There is no exception for B2B promotional emails. That said, regulatory enforcers are probably more likely to focus on non-compliant practices the greater impact they have on consumers at large.  Each violation—meaning each individual non-compliant email—is subject to a penalty of up to $51,744.

As noted above, the Act’s requirements apply to “commercial” messages, but not to “transactional or relationship content,” which is content that facilitates an already agreed-upon transaction or updates a customer about an ongoing transaction. If an email contains mixed commercial and transaction or relationship (or other) content, the primary purpose of the message is the deciding factor in determining whether the Act’s requirements apply.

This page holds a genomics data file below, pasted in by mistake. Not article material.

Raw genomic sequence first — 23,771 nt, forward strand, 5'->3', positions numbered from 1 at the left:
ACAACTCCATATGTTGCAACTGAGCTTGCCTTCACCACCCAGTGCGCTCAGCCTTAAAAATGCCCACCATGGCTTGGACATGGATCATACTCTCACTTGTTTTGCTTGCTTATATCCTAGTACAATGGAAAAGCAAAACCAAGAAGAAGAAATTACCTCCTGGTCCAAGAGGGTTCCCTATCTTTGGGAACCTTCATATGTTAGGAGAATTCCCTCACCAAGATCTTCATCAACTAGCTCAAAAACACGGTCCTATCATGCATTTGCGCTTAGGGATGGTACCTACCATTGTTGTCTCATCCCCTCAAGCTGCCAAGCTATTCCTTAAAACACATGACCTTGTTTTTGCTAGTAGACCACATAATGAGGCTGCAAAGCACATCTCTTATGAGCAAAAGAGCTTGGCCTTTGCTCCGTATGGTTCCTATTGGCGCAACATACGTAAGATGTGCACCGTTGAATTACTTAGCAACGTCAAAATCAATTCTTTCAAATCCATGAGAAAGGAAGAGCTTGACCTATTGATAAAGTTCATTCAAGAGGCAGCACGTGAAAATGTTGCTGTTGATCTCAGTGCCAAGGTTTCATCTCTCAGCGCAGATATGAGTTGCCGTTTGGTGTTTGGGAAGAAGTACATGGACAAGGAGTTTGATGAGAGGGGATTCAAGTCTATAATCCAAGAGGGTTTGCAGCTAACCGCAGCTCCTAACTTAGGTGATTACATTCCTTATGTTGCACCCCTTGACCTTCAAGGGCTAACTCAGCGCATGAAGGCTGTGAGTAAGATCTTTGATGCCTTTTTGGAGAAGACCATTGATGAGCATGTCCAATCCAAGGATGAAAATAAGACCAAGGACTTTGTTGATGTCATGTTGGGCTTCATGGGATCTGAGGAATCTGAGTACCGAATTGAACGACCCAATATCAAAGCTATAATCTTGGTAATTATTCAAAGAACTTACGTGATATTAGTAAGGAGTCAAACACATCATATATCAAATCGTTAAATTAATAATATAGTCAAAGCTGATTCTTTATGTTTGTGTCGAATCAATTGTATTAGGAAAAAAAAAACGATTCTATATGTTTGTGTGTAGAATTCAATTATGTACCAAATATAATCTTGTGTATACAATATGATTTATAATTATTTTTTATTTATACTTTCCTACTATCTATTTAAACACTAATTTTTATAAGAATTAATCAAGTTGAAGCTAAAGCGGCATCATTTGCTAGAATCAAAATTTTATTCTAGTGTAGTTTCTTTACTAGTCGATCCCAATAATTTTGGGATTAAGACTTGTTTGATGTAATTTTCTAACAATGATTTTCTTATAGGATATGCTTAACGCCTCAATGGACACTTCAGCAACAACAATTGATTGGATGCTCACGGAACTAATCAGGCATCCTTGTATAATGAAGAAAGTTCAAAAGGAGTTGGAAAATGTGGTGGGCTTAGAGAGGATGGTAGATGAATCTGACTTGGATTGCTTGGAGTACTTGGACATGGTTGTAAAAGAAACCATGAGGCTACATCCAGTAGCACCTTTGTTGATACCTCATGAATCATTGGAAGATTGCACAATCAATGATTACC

The FTC’s website describes the Act’s key requirements as follows (summarized):

  1. Routing information and original domain and email addresses must be accurate and identify the initiating business or person.
  2. Subject lines must not be deceptive and should accurately describe the email’s content.
  3. “Commercial” messages must be identified as ads. There is leeway on how to do this but your message should clearly disclose that it is an advertisement.
  4. Messages must include your valid physical postal address, whether a street address, a post office box, or a registered private mailbox.
  5. Clear and notable opt-out, or “unsubscribe” instructions must be included, allowing recipients to write an email stopping marketing messages or by an automated methodology.